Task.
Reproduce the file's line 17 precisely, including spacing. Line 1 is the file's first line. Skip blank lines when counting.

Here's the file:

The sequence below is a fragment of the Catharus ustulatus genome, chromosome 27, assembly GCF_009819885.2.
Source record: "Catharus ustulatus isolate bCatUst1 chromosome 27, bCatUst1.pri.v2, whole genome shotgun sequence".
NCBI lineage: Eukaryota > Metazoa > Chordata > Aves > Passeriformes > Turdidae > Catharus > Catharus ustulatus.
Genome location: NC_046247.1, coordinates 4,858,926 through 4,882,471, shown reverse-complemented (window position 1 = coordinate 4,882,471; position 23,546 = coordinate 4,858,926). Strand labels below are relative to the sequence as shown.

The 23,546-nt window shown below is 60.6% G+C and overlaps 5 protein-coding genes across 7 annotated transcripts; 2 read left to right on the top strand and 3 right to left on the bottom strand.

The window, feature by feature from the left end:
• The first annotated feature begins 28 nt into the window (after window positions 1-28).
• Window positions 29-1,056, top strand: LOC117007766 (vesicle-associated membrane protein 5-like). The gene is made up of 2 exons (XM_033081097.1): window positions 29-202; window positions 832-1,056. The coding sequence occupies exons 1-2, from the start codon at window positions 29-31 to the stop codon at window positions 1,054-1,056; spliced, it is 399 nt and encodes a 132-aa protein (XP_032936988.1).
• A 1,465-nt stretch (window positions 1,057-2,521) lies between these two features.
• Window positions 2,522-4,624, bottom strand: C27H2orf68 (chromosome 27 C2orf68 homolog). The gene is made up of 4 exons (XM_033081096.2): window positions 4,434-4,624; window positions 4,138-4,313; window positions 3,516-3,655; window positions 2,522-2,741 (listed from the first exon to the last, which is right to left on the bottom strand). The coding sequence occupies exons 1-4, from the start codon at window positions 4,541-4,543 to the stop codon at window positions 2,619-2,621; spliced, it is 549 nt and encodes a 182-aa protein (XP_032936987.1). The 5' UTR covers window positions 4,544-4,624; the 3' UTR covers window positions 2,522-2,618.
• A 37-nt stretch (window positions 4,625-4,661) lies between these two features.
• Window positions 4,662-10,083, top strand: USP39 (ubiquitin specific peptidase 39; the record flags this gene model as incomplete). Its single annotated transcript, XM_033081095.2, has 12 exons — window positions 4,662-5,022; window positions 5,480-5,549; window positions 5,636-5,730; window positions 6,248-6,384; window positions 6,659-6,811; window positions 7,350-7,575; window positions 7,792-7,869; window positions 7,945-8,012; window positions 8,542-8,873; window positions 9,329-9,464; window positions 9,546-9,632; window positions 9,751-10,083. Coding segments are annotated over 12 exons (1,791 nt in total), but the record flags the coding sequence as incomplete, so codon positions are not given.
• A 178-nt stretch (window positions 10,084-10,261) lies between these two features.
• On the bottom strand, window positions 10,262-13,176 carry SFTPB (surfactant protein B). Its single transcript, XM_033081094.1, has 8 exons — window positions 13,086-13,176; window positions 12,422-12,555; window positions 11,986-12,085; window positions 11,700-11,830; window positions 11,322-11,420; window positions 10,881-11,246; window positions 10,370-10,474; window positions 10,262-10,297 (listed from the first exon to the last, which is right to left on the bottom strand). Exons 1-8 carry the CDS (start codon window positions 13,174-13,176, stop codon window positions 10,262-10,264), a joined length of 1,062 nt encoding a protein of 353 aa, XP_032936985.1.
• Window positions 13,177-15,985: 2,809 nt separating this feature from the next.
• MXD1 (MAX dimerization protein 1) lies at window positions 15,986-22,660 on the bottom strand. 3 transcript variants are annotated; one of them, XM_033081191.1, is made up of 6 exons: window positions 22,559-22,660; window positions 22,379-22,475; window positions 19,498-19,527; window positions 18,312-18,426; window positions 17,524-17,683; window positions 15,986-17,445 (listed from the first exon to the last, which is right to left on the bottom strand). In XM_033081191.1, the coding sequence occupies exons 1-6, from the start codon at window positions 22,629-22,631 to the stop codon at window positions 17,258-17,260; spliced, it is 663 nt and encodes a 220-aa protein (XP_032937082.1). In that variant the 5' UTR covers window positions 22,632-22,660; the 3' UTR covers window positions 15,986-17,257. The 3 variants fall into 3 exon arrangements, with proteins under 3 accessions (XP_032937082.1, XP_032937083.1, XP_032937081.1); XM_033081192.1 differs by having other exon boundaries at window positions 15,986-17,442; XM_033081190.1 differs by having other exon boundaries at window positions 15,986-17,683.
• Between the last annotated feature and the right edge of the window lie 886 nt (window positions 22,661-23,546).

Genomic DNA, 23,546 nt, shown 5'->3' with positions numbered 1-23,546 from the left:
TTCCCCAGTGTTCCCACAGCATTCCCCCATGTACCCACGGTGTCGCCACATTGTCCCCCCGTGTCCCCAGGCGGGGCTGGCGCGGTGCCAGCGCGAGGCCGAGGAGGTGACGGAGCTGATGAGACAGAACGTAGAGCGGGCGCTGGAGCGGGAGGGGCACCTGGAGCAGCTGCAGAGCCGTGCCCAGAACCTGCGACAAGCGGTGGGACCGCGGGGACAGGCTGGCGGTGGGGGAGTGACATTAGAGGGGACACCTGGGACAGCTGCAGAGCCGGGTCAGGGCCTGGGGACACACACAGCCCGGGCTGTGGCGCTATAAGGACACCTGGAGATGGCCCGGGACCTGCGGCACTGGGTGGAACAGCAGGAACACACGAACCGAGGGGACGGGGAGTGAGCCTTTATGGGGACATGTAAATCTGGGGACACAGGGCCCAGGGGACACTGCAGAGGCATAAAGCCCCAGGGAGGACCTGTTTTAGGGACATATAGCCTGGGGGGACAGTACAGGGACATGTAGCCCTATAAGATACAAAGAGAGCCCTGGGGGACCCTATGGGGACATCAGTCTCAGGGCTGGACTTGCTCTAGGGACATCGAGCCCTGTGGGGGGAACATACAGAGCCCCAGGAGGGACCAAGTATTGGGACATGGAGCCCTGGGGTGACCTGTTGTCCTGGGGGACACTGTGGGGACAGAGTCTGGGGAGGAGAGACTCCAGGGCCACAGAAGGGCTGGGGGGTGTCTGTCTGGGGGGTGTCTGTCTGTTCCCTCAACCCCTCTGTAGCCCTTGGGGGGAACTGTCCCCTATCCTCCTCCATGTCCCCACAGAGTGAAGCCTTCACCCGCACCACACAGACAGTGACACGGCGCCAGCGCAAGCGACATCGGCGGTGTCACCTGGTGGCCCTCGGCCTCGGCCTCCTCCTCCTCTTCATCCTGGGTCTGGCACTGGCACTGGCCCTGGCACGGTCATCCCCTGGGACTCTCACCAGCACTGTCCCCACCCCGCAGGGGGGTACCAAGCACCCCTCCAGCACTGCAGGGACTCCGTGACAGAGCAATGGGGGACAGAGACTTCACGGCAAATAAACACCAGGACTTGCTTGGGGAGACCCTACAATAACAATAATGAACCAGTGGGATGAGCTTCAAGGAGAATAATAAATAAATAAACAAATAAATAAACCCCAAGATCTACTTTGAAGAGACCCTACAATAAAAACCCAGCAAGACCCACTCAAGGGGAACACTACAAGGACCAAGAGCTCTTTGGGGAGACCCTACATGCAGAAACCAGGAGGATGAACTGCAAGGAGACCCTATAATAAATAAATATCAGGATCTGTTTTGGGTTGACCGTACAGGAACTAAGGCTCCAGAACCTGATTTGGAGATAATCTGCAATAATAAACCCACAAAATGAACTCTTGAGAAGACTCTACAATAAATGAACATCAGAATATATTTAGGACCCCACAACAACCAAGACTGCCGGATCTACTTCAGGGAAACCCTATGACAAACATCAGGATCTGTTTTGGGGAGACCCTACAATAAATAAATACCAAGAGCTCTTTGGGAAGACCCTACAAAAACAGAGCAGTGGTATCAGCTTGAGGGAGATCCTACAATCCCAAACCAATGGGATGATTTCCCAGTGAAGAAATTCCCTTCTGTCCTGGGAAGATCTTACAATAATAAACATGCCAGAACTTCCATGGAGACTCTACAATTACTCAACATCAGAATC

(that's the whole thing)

• Between the last annotated feature and the right edge of the window lie 886 nt (window positions 22,661-23,546).